Job seekers expect to have two or three interviews with an employer before they land a position. But 10 interviews?
Ebonee Younger’s interview odyssey began in September when she embarked on her quest to land an HR manager’s position at a rental truck company.
Ten interviews and a lot of sweat equity later, Younger, who lives in Birmingham, Ala., ended up not getting the gig.
“The whole experience cost me two new suits, a new pair of shoes, $40 in stationery and postage -- I wrote handwritten notes to almost everyone I spoke with -- two paid time-off days, and $200 plus in taxi fare,” she explained.
“I'm not so much irritated that I didn't get the job, I was just disappointed in the candidate experience,” she noted. “I really believe they could have, and should have, made a decision earlier in the process.”
Unfortunately, Younger’s interview purgatory is not unusual. Employers are increasingly putting applicants through a seemingly endless cycle of interviews these days, a byproduct of the tight labor market. Some hiring managers feel they have the upper hand because unemployment, at over 8 percent, is still relatively high so they can put candidates through a hiring rigmarole. Others are just too inept to trust their own judgment, or are fearful a wrong hire will get them in hot water.
“We have found employers take a lot longer to select someone these days,” said Charley Polachi, co-founder of executive recruiting firm Polachi Inc.
“During the boom, hiring decisions were made in a snap,” he explained. But now, “there’s this perception of a big supply of people so they keep interviewing.”
Besides, he added, most managers today aren’t good or effective interviewers because budget cuts have done away with any real training on how to hire.
And it’s not just employers looking to fill permanent jobs who are putting candidates through the interview wringer. Adecco, one of the nation’s top temporary staffing firms, has seen an uptick in the number of interviews required for temps as well.
“The interview process for those applying to these jobs are more frequently being conducted as if they are being looked at for permanent positions,” said Bob Kovalsky, senior vice president for Adecco Staffing.
Some believe the lengthy process for all gigs today is all about money.
“Companies shouldn’t just settle for a seat filler because they need someone right away,” maintained Josh Tolan, CEO of Spark Hire, an online video job board. “A bad hire is more than just a mistake, it could be detrimental to the success of your team and your company.”
Tolan estimated that “nearly 46 percent of new hires fail within 18 months, and a bad hiring decision can cost a company upwards of 200 percent of a year’s salary.”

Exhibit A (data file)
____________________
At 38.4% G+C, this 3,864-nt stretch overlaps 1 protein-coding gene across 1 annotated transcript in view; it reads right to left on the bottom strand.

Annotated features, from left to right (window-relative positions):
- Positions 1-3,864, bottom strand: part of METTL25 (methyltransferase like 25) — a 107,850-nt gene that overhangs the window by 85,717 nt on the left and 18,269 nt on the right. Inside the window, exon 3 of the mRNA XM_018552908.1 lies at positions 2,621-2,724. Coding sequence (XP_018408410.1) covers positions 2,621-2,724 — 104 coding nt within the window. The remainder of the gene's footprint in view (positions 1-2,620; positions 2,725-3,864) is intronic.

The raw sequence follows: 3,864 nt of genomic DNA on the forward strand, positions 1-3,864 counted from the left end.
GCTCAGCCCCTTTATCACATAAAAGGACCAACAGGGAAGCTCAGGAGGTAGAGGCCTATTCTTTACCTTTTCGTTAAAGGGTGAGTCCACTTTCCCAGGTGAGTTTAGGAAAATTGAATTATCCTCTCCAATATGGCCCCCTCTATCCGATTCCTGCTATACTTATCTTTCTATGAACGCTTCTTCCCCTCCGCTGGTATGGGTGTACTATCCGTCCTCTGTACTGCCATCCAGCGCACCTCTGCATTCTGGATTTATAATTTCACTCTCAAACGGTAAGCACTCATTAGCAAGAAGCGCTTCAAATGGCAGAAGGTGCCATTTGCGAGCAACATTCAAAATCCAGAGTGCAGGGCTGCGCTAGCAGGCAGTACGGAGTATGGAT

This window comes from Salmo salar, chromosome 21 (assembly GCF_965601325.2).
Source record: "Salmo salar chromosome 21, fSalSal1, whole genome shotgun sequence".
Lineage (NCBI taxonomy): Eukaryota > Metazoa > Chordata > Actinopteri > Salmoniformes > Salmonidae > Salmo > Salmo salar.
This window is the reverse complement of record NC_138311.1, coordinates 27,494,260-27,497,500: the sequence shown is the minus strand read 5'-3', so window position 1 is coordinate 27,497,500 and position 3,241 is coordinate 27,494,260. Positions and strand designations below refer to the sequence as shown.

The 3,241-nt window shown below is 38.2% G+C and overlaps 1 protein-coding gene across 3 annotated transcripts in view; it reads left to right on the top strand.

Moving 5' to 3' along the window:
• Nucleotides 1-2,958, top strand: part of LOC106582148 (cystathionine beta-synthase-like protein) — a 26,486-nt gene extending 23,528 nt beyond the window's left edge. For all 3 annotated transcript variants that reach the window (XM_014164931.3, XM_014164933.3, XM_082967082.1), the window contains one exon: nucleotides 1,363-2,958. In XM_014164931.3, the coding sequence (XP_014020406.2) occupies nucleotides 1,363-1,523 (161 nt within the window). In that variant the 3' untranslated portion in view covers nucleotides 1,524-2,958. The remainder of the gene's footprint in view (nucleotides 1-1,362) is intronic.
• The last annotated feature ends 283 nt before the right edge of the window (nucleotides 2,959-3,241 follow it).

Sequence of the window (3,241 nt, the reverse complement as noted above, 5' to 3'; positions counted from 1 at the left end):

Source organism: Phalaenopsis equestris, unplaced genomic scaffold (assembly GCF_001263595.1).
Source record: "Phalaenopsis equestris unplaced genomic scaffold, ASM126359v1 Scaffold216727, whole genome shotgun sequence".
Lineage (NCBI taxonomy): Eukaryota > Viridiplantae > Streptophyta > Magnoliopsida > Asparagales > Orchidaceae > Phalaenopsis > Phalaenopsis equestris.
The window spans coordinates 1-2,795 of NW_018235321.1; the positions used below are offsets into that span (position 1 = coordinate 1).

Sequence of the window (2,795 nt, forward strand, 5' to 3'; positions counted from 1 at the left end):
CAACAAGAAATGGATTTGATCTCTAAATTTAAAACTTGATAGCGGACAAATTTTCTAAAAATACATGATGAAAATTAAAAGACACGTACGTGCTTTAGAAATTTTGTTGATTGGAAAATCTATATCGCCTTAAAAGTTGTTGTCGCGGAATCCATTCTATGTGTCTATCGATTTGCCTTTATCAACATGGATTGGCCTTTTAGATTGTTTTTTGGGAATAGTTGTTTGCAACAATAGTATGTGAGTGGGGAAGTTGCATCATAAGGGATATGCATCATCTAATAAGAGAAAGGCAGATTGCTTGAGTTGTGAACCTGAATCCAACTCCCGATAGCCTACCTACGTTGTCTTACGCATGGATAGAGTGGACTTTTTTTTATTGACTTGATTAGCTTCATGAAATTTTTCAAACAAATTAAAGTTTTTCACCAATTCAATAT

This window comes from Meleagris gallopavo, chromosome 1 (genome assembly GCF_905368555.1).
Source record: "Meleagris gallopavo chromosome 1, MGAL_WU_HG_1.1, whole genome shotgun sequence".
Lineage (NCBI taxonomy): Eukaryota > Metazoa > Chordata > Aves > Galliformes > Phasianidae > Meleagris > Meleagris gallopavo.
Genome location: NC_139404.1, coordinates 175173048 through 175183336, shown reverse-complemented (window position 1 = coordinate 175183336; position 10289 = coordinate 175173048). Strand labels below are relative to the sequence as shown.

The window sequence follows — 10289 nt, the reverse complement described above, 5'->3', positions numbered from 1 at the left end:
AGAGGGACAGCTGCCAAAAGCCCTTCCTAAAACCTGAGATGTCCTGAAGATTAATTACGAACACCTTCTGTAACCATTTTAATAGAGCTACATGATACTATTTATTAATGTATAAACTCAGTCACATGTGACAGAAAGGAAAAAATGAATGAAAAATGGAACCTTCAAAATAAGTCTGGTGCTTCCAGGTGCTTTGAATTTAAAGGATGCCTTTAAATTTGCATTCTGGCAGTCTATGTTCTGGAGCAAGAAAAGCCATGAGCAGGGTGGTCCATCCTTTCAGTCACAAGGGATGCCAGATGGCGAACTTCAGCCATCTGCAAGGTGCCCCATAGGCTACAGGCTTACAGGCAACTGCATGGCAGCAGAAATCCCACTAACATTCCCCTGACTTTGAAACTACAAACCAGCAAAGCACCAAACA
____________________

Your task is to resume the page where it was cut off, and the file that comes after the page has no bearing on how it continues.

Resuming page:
Despite such numbers, job seekers put through weeks of interviewing are beginning to feel like contestants in a never-ending beauty pageant.
Ginger Mathews, who lives in Phoenix, started her quest to land a trainer job with an insurance firm in January and eight interviews later she’s still in limbo.
This is how it all went down, she says:
- One phone interview that lasted 40 minutes.
- A few days later, that was followed by a one hour 15 minute Skype interview.
- A week later, that was followed by a 45-minute in-person interview at a corporate office about 20 minutes away.
- That was immediately followed by another 45-minute in-person interview at the corporate office, which was followed by another 45-minute in-person interview.
- About a week to ten days later, a one-hour in-person interview at the corporate office about 20 minutes away, which was immediately followed by another one-hour in-person interview at the corporate office, which was followed by another one-hour in-person interview at the same corporate office, on the same day.
She went through a similar endless chain of interviews for a sales coaching job with another employer, but ended up with no job.
Tons of interviews may seem like a good problem to have for many job seekers who have been unable to get past the online application to talk to a human being, but endless interviews and no job can be just as frustrating.
“These jobs do not come with six-figure incomes and it is not as though I am applying for jobs where I am responsible for great sums of money, or working as an aide to President Obama,” Matthews explained.
“I have to ask, is this the new norm?” pondered Matthews, who is scheduled for her ninth interview with the insurance company on Monday.